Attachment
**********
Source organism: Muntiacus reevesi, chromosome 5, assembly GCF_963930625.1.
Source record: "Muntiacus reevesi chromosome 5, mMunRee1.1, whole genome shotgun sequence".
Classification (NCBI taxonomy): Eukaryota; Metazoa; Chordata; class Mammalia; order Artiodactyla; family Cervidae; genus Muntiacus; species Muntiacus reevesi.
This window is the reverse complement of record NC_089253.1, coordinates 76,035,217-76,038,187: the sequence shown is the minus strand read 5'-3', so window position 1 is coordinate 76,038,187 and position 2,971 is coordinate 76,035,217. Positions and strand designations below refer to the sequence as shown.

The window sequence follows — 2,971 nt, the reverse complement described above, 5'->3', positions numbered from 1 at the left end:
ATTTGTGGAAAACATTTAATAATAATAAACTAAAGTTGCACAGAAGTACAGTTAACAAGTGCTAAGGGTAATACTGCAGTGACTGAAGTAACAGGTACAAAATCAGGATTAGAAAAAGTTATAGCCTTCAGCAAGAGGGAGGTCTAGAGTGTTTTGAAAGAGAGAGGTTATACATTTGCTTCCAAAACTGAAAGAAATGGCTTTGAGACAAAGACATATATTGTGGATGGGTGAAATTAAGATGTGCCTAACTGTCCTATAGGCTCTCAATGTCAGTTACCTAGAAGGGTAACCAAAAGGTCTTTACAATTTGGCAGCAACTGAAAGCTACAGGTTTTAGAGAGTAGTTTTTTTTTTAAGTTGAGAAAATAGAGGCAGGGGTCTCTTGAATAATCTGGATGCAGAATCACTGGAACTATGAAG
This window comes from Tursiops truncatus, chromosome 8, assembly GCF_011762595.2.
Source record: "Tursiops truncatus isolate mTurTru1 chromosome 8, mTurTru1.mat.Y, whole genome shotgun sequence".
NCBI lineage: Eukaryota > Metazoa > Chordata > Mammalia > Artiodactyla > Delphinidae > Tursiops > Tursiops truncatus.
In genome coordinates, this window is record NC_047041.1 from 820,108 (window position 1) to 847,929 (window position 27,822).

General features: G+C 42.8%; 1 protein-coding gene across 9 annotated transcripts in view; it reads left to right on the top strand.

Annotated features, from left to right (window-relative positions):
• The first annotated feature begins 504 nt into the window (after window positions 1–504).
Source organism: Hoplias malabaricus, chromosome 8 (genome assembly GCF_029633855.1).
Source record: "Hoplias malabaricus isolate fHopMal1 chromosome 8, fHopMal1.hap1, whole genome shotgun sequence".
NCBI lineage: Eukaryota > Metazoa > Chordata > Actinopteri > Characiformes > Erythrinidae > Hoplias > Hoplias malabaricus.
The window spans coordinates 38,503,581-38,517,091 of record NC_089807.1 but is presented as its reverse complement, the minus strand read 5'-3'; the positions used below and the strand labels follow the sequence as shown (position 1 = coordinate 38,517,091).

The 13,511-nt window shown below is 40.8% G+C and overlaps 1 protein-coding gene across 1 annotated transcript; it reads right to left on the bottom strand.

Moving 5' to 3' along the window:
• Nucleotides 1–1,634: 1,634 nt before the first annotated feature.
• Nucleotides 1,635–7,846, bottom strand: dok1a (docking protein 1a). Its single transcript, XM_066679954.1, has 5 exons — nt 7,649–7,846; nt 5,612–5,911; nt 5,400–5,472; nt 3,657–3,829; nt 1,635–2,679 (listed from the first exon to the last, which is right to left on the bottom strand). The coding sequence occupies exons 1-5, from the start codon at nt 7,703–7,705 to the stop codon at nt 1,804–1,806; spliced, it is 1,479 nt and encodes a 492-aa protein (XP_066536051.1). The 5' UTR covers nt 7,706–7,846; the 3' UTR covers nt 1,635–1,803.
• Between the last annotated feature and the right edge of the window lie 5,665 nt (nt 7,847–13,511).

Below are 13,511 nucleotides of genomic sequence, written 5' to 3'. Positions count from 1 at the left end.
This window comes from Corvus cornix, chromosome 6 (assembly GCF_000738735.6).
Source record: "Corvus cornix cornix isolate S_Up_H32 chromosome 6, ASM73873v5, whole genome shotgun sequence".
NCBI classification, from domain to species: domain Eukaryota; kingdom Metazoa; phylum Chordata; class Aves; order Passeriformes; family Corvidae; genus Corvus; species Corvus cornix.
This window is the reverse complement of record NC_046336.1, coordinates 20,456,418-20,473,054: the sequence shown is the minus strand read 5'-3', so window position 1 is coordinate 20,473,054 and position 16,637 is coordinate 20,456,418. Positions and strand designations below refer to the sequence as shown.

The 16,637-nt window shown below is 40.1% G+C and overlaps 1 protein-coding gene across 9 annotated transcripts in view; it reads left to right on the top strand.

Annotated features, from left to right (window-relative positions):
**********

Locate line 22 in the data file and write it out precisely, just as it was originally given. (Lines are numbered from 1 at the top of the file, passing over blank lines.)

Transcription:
• Between the last annotated feature and the right edge of the window lie 5,665 nt (nt 7,847–13,511).